In a young season in which nothing has come easy for the FIU, the defensive secondary has seen as much hardship as any group on the team. Now the challenge for the coaching staff is to pick up the pieces and quickly build chemistry with a younger core of cornerbacks and safeties.
In FIU’s first two games, opponents completed 39 of 50 pass attempts (78 percent) and tallied a pass efficiency of 196.8, making FIU the fifth worst in Football Bowl Subdivision pass defense.
The series of setbacks began the week after a 43-10 loss at Maryland, when coach Ron Turner announced junior Richard Leonard, widely regarded as the team’s best cornerback, would not play in 2013 because of academic issues. In 2012, Leonard recorded 55 total tackles and broke up seven pass attempts.
In FIU’s home opener on Sept. 6, sophomore cornerback Jeremiah McKinnon was benched for poor performance, and redshirt junior safety Demarkus Perkins didn’t play because of a knee injury.
All the attrition has resulted in an influx of inexperienced players, most notably first-year junior college transfer Randy Harvey, freshman Brad Hyman-Muhammad and senior Mitch Wozniak, who played wide receiver his first three years at FIU.
Largely responsible for integrating the young talent, along with defensive coordinator Josh Conklin, is secondary coach Jason Brooks.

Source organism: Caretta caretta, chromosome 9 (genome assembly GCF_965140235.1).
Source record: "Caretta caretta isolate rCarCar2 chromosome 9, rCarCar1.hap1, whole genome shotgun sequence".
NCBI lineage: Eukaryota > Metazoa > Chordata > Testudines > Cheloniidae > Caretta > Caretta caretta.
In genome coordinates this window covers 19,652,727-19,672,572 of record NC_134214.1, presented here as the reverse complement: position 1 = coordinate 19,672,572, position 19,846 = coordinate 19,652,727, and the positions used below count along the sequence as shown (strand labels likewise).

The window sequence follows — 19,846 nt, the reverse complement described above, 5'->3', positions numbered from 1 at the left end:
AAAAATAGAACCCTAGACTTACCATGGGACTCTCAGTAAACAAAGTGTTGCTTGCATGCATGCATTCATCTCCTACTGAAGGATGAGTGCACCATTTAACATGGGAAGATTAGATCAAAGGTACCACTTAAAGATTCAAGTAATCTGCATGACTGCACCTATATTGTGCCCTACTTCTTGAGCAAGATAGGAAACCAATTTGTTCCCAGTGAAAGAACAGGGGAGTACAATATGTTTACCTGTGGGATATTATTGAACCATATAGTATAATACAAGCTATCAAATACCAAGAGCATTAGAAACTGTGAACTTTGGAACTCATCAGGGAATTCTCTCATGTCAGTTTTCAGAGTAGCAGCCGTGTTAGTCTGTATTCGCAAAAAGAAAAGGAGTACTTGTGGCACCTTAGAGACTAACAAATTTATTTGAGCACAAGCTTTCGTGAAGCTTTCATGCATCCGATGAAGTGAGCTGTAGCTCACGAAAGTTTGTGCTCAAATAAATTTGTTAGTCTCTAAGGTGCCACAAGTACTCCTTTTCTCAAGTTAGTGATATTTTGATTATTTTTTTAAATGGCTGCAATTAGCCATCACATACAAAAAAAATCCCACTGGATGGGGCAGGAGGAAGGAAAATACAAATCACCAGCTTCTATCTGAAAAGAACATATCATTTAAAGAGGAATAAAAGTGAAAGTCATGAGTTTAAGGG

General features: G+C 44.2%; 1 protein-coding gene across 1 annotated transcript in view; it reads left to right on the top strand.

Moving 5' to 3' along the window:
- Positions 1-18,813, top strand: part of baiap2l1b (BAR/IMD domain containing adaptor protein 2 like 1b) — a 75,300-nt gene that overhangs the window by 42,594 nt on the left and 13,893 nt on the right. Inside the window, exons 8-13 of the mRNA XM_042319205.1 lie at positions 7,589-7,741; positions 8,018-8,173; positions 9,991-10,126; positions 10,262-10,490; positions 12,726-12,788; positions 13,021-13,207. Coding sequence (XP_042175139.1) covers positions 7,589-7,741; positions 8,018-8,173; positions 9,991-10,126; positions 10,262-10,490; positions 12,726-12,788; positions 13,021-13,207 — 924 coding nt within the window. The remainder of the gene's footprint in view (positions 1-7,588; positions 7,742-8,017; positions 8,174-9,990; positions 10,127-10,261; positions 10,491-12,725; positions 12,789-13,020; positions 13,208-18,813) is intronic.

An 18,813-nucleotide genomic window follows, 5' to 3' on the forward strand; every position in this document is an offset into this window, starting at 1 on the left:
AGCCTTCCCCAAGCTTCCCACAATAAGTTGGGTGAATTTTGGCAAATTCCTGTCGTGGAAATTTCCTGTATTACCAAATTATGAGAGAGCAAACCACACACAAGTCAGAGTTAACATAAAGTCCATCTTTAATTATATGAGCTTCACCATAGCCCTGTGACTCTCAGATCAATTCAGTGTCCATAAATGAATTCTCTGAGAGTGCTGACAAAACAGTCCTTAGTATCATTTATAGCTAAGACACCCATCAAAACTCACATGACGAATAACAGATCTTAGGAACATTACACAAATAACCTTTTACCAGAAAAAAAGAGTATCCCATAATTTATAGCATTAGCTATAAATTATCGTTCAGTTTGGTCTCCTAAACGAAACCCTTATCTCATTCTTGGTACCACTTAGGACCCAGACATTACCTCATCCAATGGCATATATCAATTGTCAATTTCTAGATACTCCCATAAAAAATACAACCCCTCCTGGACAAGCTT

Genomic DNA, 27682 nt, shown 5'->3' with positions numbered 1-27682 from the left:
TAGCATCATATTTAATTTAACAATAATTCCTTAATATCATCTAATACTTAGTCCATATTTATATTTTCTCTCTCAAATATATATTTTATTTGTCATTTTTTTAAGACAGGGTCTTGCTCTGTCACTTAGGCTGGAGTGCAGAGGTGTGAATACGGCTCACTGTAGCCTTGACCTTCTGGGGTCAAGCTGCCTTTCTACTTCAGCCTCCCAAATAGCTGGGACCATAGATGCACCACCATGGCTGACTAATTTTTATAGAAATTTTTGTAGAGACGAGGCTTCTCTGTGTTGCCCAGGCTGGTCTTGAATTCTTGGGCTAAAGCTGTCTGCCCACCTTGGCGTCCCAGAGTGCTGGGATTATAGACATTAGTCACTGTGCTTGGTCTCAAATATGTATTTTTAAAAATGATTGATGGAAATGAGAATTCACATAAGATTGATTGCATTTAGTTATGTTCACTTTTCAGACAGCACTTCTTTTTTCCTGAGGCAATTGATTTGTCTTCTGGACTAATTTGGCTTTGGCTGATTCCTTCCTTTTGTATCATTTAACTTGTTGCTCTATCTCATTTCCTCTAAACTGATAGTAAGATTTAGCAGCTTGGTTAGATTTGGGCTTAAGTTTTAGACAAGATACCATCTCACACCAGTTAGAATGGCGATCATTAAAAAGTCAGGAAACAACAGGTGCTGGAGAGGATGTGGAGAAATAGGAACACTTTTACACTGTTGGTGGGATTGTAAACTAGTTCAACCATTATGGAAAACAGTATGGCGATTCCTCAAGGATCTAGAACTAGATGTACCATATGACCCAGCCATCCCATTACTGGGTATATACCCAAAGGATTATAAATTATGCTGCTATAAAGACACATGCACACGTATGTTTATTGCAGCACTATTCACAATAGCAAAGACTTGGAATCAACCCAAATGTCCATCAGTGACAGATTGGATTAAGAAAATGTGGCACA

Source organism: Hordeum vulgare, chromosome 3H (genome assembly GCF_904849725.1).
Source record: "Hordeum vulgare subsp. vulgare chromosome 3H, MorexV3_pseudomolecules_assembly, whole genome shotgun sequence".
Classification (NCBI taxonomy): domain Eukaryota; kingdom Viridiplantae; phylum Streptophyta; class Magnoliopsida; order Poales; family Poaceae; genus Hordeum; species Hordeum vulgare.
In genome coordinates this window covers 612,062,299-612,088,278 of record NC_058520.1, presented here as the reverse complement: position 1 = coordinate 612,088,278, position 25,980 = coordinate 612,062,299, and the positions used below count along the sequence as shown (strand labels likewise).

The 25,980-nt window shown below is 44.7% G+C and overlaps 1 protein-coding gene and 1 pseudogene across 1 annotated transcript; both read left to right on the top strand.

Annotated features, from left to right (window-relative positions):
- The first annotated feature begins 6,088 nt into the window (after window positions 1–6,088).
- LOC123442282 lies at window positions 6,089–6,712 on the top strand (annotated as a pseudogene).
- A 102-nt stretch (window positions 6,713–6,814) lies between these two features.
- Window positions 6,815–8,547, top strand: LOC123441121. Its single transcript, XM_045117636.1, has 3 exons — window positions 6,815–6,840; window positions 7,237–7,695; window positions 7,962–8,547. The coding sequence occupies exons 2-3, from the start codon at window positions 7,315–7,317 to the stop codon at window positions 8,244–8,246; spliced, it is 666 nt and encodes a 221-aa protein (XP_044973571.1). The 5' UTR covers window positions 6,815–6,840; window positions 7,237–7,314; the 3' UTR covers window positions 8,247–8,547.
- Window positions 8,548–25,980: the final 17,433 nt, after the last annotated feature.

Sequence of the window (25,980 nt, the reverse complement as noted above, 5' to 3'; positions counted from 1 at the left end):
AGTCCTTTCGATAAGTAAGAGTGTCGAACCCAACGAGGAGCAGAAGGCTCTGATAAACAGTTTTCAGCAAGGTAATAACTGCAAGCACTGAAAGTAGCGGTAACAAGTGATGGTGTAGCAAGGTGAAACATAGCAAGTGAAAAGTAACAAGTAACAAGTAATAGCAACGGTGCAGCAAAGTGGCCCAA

Brooks, an offensive assistant with the Baltimore Ravens the past four years, said that he has seen progress with his group, but he hopes communication and chemistry will continue to improve as the group gets more game experience.
“Especially with the secondary, communication is a major piece of the puzzle,” Brooks said.
Brooks said the secondary is young, hungry and eager, and its attitude makes the group easy to coach.
“They come in a lot on their own and watch tape. That’s what you like to see as a coach,” Brooks said. “It makes it easy as a coach when you have a good group like that, that’s fun to coach and will work hard.”
According to Brooks, this attitude comes in part from the influence of senior cornerback Sam Miller, the group’s leader.
“Sam is a tremendous person and a tremendous leader,” Turner said of Miller. “He’s smart, hard working and everything you’d want in a leader.”
Brooks noted that coaching has its limitations, and players often need an upperclassman to lead by example and put in extra time after practice helping others.
“[Miller] has really taken on the leadership of this position group as a player,” Brooks said. “He’s really been able to lead not just the young guys, but the group as a whole. He’s been really focused not just on his job, but on other guys as well.”
Miller has recorded 12 tackles this year, second on the team, and leads in pass breakups.
Turner said he expects the secondary to improve on its performance against Bethune-Cookman on Saturday. While the Wildcats may be more known for their defense so far, Brooks isn’t taking the Football Championship Subdivision opponent lightly.
“They have a lot of speed and they’ll pose some challenges to us,” he said. “But I think our guys are locked in and prepared.”